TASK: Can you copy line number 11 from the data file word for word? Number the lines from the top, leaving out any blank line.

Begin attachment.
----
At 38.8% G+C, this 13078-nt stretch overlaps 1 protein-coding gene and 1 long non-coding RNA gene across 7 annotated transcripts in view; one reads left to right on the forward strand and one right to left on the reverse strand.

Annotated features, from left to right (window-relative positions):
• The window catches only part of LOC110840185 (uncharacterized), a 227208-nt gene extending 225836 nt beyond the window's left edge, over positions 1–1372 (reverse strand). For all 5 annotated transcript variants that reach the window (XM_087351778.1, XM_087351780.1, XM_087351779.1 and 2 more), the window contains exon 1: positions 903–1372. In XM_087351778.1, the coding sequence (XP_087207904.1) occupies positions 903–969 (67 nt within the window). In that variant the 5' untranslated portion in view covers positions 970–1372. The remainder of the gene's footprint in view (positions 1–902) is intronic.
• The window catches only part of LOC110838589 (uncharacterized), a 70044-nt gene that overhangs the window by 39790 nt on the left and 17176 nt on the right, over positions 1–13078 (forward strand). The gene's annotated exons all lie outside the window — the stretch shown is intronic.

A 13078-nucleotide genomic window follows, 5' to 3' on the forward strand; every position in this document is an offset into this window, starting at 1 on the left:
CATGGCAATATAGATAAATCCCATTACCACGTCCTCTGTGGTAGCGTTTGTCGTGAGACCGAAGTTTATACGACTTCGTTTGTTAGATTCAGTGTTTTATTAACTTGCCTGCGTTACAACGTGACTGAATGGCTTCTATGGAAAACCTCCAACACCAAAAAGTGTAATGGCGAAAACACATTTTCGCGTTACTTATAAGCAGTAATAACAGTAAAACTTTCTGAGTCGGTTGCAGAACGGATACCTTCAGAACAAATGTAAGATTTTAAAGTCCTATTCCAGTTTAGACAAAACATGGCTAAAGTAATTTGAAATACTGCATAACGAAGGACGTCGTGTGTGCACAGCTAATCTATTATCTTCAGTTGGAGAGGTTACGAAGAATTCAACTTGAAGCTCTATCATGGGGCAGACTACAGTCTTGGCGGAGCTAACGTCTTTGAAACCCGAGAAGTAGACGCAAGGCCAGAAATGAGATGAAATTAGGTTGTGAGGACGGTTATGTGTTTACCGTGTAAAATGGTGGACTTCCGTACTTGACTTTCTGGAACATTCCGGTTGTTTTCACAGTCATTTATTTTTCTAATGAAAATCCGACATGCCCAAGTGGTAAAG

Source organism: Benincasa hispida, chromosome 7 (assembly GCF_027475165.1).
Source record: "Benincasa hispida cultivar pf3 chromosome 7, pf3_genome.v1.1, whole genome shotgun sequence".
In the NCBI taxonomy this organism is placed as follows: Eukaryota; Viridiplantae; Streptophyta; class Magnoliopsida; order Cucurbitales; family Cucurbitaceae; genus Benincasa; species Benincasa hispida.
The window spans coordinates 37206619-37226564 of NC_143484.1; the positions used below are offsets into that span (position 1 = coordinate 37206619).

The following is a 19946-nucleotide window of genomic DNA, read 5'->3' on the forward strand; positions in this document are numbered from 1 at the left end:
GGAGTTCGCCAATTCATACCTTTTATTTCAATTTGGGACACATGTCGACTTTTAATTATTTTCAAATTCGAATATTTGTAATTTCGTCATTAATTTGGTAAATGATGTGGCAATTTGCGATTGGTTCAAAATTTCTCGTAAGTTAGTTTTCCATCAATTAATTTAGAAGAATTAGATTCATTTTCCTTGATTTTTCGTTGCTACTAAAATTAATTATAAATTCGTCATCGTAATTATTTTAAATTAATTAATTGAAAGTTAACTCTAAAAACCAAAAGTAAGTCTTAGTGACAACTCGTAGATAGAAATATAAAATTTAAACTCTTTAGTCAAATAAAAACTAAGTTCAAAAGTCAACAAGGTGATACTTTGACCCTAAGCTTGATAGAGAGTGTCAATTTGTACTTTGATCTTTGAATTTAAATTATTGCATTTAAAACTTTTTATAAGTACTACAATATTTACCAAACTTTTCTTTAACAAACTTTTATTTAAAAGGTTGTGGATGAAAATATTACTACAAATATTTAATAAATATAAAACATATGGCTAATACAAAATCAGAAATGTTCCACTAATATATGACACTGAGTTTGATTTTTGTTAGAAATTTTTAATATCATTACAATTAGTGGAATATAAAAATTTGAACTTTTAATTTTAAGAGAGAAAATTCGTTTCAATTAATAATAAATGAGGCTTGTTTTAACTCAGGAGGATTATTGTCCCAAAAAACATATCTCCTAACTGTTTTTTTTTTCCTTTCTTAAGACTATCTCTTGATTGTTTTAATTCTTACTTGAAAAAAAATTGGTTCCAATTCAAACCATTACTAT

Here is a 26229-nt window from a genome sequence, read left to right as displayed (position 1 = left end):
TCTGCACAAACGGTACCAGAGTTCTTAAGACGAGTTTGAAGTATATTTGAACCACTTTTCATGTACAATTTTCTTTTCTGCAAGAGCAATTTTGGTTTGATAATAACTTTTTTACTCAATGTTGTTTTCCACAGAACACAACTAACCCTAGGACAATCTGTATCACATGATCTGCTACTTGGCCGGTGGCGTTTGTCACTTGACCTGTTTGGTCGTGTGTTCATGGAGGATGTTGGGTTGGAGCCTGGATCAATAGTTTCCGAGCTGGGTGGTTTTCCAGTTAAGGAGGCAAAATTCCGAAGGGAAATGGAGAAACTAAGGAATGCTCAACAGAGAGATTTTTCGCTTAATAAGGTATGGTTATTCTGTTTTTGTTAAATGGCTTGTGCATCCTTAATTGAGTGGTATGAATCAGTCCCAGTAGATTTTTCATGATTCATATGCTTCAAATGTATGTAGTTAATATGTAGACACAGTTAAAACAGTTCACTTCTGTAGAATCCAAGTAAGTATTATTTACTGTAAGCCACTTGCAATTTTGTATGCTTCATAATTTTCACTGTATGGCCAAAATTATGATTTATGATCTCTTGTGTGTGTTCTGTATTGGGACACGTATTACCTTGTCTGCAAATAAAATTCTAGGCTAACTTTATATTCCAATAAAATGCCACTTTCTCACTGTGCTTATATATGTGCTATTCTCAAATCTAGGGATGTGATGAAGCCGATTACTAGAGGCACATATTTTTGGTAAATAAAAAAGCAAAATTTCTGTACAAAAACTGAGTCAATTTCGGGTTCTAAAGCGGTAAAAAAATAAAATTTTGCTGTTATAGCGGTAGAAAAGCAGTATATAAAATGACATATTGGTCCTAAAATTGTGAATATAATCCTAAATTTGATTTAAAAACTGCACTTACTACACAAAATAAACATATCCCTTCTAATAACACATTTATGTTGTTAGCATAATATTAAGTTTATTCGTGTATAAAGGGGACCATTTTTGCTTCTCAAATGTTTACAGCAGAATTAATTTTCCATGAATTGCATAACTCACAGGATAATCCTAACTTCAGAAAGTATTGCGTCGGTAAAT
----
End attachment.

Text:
The following is a 19946-nucleotide window of genomic DNA, read 5'->3' on the forward strand; positions in this document are numbered from 1 at the left end: